Human Factors – a new lesson in patient safety

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A woman arrives at a hospital to give birth. She has a strep infection and is prescribed penicillin to be delivered by IV to prevent the infection from spreading to the baby. She also asks for an epidural for pain control. The nurse retrieves the epidural bag and sets it on the counter next to the patient. Soon after, the penicillin bag arrives and is set down next to the epidural bag. The nurse prepares to administer the penicillin and accidentally takes the wrong bag, administering the epidural analgesic (intended for injection into the spine) into the patient’s bloodstream. Soon after the patient goes into a seizure and dies later that evening.

Was the nurse negligent?

To answer this question, it is useful to understand what may have really caused the error. Did it occur because the nurse was fatigued as a result of taking on an extra shift? Or was it because she was also caring for five other patients and was expected to remember too much information at one time? Or was it because the two tasks she was doing were so similar that she became confused? Shift rotation, short-term memory demands and task patterns are but a few well-known factors that shape how well humans perform in the workplace. Knowledge of such factors can be used to prevent such errors from occurring.Human Factors is a branch of applied science practiced by psychologists, engineers, and anthropologists that applies information about human abilities, limitations and characteristics, to the design of devices, systems, job tasks and environments to enhance human performance.

Until recently, human factors practitioners have not been indigenous to hospitals. This is quickly changing with the introduction of the Healthcare Human Factors Group (HHFG) at the University Health Network (UHN). The HHFG is the first team of human factors experts employed by a hospital and will begin training staff to be more aware of human factors issues in their work environment. The HHFG is offering half-day courses for UHN clinical staff so they can help identify human factors issues that have the potential to negatively impact patient safety in their work environment. Most patient safety efforts to date have been in response to major incidents or near misses. Health-care organizations are trying to prevent reoccurrences of known adverse events. However, there are many potential errors that have yet to be discovered, and by teaching clinical staff about human strengths and limitations, they can play an important role in helping to identify these hidden errors before a patient’s safety is compromised.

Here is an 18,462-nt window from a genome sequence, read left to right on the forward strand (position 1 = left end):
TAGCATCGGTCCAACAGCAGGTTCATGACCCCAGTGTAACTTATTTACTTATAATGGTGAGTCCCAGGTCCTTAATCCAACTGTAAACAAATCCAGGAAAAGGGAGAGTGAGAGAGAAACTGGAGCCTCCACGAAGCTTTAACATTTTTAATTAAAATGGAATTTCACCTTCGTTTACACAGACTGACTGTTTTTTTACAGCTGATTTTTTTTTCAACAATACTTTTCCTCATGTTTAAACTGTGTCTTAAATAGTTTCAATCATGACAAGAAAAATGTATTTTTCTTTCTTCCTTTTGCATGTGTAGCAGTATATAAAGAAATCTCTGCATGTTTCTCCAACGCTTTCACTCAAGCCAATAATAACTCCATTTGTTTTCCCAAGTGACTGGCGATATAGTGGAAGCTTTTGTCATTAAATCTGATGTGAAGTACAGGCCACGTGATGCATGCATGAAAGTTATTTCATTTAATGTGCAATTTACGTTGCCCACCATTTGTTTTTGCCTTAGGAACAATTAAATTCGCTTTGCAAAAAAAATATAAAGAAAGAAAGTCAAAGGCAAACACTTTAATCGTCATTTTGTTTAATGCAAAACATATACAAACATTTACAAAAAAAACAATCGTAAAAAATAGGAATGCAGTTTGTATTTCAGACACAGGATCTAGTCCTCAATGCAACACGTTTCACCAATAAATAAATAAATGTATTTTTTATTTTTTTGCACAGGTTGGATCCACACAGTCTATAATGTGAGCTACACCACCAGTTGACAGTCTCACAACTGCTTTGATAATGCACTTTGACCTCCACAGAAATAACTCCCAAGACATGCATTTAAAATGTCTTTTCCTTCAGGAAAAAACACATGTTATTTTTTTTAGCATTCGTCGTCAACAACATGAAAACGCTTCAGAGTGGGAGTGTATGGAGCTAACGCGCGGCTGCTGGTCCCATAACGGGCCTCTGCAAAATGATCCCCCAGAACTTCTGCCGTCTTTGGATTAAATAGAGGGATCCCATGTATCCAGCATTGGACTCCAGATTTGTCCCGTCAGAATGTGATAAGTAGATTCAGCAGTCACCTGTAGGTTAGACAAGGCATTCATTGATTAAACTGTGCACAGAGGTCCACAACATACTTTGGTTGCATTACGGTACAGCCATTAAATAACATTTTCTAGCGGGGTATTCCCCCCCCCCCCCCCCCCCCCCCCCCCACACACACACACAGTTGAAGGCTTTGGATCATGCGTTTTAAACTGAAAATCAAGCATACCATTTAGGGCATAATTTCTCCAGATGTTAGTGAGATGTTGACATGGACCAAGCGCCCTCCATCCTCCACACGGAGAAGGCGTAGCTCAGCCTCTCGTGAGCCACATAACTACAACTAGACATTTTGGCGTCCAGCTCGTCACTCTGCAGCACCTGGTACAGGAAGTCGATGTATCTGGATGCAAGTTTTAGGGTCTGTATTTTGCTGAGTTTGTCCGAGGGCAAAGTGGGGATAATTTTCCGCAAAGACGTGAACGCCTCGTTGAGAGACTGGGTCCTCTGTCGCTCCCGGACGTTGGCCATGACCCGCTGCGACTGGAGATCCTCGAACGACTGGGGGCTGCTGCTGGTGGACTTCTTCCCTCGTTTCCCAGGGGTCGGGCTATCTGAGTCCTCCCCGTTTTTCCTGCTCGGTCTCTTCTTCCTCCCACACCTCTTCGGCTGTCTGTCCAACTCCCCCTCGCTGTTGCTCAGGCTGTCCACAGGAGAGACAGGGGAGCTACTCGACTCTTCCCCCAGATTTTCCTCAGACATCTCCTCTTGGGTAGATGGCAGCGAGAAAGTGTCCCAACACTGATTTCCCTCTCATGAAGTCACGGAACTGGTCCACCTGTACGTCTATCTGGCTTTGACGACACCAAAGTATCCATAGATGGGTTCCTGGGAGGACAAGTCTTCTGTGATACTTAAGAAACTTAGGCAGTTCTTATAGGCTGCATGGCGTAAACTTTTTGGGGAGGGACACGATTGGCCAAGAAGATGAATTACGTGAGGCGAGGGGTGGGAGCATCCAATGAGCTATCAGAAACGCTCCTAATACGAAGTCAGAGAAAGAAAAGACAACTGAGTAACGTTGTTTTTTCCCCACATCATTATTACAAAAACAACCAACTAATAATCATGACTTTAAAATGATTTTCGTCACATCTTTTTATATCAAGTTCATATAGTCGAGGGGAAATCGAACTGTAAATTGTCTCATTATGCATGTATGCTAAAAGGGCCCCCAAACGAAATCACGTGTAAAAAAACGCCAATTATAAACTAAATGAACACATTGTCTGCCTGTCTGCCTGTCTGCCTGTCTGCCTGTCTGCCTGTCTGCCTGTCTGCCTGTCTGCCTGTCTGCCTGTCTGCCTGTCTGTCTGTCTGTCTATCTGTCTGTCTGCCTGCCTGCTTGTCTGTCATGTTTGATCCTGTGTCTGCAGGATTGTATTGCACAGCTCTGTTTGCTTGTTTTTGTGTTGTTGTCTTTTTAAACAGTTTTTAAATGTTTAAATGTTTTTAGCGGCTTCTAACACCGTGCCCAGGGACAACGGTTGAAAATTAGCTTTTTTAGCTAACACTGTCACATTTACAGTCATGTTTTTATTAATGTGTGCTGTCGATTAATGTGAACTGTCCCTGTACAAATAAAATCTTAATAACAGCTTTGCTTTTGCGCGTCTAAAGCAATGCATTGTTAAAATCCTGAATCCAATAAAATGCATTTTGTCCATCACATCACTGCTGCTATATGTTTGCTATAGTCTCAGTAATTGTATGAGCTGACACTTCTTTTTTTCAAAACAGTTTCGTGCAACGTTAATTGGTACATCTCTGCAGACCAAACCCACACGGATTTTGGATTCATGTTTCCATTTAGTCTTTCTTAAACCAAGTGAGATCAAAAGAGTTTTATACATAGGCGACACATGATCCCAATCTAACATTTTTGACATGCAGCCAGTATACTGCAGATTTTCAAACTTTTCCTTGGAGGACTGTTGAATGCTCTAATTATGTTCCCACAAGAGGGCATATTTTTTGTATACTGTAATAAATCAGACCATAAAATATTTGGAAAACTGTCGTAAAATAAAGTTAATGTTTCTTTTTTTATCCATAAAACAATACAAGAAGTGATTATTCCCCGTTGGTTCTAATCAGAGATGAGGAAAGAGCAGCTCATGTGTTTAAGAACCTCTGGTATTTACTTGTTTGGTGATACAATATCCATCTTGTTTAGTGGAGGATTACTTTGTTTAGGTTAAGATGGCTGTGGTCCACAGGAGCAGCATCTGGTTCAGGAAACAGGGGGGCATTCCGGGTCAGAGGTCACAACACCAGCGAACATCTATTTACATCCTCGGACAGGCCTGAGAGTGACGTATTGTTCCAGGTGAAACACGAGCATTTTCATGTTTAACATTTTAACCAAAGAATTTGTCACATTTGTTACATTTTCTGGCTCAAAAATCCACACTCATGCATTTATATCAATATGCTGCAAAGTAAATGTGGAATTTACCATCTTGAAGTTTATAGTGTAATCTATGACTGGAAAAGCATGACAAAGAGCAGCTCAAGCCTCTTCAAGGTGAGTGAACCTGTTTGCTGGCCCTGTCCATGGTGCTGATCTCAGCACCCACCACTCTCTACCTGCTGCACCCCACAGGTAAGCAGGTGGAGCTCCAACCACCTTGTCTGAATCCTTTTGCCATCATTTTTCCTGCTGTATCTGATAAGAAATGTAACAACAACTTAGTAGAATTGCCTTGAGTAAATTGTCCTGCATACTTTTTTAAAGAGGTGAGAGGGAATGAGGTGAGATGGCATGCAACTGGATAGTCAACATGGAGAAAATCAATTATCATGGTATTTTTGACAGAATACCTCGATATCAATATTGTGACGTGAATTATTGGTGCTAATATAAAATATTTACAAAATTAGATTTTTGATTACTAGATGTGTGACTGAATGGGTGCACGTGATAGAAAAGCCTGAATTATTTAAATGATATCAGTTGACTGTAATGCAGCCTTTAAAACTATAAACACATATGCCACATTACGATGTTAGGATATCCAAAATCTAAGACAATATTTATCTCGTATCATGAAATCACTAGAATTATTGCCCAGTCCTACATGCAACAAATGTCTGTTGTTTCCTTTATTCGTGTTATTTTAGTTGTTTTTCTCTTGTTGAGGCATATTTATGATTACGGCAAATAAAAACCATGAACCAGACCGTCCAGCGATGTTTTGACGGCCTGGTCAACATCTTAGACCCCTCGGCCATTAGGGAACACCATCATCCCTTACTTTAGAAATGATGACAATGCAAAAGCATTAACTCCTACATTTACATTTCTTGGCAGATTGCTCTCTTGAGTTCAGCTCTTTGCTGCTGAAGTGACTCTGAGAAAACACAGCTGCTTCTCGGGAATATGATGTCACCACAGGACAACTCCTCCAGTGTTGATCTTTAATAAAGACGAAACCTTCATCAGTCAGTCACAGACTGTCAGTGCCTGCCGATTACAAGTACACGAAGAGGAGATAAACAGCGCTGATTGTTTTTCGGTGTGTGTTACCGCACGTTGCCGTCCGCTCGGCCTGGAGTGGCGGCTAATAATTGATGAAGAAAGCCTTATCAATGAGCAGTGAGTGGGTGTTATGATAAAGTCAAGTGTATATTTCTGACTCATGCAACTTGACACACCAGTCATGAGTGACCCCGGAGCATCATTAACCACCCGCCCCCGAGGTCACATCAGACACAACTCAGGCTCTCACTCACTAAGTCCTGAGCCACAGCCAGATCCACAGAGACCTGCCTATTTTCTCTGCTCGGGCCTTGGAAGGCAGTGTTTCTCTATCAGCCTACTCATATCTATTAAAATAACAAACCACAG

One of the expected outcomes of the course is that clinicians will see their work environment differently. They will question why a task is difficult. They will be able to identify environmental elements, the order in which they are expected to do things, or the workload they are carrying as contributing to the problem, before they put the blame on themselves. By observing potential systemic factors, they may help to uncover a poorly designed device, process, or environment.

The Healthcare Human Factors Group is also involved in a number of other patient-safety related activities. Using the Centre for Global eHealth Innovation’s state of the art usability laboratory at UHN, they are able to create realistic health-care settings where even the most complex software and hardware systems can be studied without compromising the quality of information gathered or patient safety. Using this facility, the HHFG helps to evaluate medical devices to inform purchasing decisions, works with the hospital to identify policies and establish work practices that can positively impact efficiency and safety, and works with information systems designers to ensure that medical information systems are easy to use and reflect the needs of all clinicians who use them.

The Canadian Adverse Events Study published in 2004 in the Canadian Medical Association Journal points out that there is much work to be done to reduce the 9,000 – 23,000 deaths that occur in Canada each year from preventable medical error. Applying a human factors perspective to health-care delivery is a big step forward towards improving patient safety and the work environment for health-care practitioners. For more information about how human factors practitioners can improve safety efforts at your hospital visit www.humanfactors.ca.